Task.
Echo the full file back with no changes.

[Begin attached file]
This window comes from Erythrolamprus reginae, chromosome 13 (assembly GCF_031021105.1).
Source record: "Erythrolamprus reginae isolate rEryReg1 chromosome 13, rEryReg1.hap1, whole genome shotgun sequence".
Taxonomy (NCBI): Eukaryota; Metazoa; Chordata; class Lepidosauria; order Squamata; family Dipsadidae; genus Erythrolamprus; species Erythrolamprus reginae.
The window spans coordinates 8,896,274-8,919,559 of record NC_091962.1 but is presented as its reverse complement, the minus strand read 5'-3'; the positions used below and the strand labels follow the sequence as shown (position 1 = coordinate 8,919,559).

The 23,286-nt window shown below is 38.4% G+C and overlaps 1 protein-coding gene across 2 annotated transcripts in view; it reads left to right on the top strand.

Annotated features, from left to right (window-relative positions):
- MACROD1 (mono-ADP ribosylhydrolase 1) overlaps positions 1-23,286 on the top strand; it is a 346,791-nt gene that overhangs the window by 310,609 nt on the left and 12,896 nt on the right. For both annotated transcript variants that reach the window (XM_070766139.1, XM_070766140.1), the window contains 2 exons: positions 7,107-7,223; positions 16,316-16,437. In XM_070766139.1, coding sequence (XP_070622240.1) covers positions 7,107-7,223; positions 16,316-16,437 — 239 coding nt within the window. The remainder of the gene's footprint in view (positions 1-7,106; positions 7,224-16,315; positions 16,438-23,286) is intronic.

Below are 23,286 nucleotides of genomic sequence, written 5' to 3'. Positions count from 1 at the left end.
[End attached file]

This window comes from Erythrolamprus reginae, chromosome 13 (assembly GCF_031021105.1).
Source record: "Erythrolamprus reginae isolate rEryReg1 chromosome 13, rEryReg1.hap1, whole genome shotgun sequence".
Taxonomy (NCBI): Eukaryota; Metazoa; Chordata; class Lepidosauria; order Squamata; family Dipsadidae; genus Erythrolamprus; species Erythrolamprus reginae.
The window spans coordinates 8,896,274-8,919,559 of record NC_091962.1 but is presented as its reverse complement, the minus strand read 5'-3'; the positions used below and the strand labels follow the sequence as shown (position 1 = coordinate 8,919,559).

The 23,286-nt window shown below is 38.4% G+C and overlaps 1 protein-coding gene across 2 annotated transcripts in view; it reads left to right on the top strand.

Annotated features, from left to right (window-relative positions):
- MACROD1 (mono-ADP ribosylhydrolase 1) overlaps positions 1-23,286 on the top strand; it is a 346,791-nt gene that overhangs the window by 310,609 nt on the left and 12,896 nt on the right. For both annotated transcript variants that reach the window (XM_070766139.1, XM_070766140.1), the window contains 2 exons: positions 7,107-7,223; positions 16,316-16,437. In XM_070766139.1, coding sequence (XP_070622240.1) covers positions 7,107-7,223; positions 16,316-16,437 — 239 coding nt within the window. The remainder of the gene's footprint in view (positions 1-7,106; positions 7,224-16,315; positions 16,438-23,286) is intronic.

Below are 23,286 nucleotides of genomic sequence, written 5' to 3'. Positions count from 1 at the left end.